Data and language for research – day 3: word building

Data and language for research – day 3: word building

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In this article, we will look at some commonly used words in academic articles and explore how they change according to word type. Pay attention to any changes in pronunciation in order to improve accuracy when using these words in spoken English.

Commonly used verbs

To assume (meaning: to think that something is true even though you have limited or no evidence)

  • Pronunciation: there is an intrusive /j/ sound in this word after the /s/ – /əˈsjuːm/

It is generally assumed that a lack of social interaction can lead to poor communicative skills.

Noun form Other forms
an assumption

·        This noun is often used with these verbs: to make, challenge, examine, question, contradict, reject

·        This noun often collocates with these adjectives: incorrect, false, erroneous, reasonable, implicit, unspoken

It is important to challenge our own assumptions on the matter as they may be incorrect.

assuming (that)

·        often used as a conjunction to emphasise the something might not me true.

Assuming that the trial goes ahead, we hope to present our data early next year.


To correlate (meaning: when things like facts or figures are closely connected – not by chance)

The results correlated consistently during our study.

Noun forms Other  forms
correlation (countable and uncountable)

·        Pronunciation: in the noun form, the word stress in this word moves to the penultimate syllable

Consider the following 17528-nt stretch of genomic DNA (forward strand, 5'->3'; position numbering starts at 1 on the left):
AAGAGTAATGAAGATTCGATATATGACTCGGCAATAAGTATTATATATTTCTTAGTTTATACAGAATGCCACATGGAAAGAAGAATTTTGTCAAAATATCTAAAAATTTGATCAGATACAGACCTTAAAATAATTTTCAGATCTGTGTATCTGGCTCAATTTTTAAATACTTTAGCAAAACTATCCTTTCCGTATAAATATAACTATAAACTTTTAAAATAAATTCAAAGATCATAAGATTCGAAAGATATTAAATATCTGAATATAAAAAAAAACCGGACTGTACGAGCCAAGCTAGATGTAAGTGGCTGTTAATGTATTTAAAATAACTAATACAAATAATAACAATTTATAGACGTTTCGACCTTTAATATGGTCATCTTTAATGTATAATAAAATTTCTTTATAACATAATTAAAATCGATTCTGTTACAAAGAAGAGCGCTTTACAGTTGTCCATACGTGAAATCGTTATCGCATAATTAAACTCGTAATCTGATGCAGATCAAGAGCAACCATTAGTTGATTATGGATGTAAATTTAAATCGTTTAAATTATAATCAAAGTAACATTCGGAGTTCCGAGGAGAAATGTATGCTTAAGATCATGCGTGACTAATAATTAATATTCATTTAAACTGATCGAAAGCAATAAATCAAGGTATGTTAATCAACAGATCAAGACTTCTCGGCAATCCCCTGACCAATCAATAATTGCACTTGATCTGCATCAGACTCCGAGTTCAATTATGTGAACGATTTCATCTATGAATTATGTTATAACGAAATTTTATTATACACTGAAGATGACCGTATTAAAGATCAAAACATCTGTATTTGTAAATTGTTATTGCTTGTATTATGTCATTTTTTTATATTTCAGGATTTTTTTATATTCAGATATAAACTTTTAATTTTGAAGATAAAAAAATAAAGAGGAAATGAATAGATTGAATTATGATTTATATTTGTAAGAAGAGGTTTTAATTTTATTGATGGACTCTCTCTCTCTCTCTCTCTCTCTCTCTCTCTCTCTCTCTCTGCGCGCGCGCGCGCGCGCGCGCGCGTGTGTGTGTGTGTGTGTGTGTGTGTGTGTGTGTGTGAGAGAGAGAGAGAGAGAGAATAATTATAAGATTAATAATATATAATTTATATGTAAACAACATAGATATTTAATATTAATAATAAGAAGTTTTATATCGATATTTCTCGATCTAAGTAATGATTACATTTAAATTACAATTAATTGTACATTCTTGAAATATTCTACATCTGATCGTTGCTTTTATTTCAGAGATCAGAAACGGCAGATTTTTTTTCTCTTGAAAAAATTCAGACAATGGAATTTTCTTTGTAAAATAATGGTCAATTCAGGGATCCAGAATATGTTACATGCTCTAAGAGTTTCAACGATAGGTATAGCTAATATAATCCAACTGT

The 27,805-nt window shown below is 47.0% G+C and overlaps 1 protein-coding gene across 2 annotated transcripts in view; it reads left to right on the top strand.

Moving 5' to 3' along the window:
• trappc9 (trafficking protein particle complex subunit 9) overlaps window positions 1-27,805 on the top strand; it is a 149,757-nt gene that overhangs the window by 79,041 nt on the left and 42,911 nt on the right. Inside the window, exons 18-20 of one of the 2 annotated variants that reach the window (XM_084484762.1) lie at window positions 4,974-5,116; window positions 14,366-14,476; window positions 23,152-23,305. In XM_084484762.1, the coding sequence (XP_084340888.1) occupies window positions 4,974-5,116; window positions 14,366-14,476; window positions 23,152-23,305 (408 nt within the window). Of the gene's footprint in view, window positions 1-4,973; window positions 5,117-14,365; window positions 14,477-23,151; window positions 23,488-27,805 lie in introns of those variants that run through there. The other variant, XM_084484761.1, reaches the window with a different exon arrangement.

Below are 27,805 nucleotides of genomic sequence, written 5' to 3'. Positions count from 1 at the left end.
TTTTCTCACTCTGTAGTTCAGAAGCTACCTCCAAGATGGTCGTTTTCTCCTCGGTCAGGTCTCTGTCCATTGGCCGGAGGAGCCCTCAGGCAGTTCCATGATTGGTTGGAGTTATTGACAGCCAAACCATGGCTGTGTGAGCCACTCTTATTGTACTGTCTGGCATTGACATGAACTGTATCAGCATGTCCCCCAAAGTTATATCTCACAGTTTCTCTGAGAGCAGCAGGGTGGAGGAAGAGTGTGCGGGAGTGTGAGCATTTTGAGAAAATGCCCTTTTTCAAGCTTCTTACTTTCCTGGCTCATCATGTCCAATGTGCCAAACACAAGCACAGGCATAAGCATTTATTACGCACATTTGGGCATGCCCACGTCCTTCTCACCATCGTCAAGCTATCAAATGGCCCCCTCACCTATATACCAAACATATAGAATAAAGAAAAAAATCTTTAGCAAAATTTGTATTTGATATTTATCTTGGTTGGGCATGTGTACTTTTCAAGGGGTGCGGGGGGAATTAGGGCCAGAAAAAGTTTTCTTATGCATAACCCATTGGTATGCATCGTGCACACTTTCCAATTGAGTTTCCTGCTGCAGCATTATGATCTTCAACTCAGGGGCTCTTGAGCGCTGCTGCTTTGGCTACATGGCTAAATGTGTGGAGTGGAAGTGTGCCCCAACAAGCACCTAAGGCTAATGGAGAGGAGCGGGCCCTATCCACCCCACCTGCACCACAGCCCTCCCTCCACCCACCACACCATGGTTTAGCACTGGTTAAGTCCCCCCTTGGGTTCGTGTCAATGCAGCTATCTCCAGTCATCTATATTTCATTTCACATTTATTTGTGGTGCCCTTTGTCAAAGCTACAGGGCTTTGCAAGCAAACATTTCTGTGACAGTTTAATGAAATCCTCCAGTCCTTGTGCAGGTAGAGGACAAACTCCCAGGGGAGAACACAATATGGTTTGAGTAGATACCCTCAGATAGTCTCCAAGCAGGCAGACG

·        This noun is often used with these verbs: observe, find, show, identify

·        This noun often collocates with these adjectives: poor, weak, negative, positive, clear, significant, close

·        This noun is often followed by the preposition ‘between

We observed a strong correlation between regular personalised feedback and student satisfaction.

Adjective form:

correlative (formal)

E.g. We discovered that several correlative clinical trials produced similar results.


Another noun form:


(meaning: an image that shows correlation statistics that change over time)


To emerge (meaning: to appear, to become known)

  • This verb is sometimes followed by the prepositions ‘from’ or ‘into’
  • Pronunciation: the first sound in this word is /ɪ/ (not /e/) – /ɪˈmɜː(r)dʒ/
  • These nouns are often used with this verb: idea, theory, trend, issue, evidence, details

After monitoring the level of salt deposits for a month, we noticed that a pattern had emerged.

Several interesting ideas emerged from our discussions.

Other meanings of this verb:

  • to appear from inside/behind something

The hatchling emerged from the egg independently.

  • to come out of a difficult situation

Having emerged from a period of limited growth, the organisation is once again beginning to thrive.

Noun forms Other forms
emergence (uncountable)


The emergence of new software for logging and monitoring microscopic changes dramatically increased the scope of our research.

Adjective forms:

emerging (meaning: new or starting to become known)

Opportunities for employment in this field have increased in several emerging markets.




To refer to (Phrasal verb) (meaning: to talk about or describe someone or something when speaking or writing)

In our report, we will refer to participants aged 18-30 as ‘Group A’.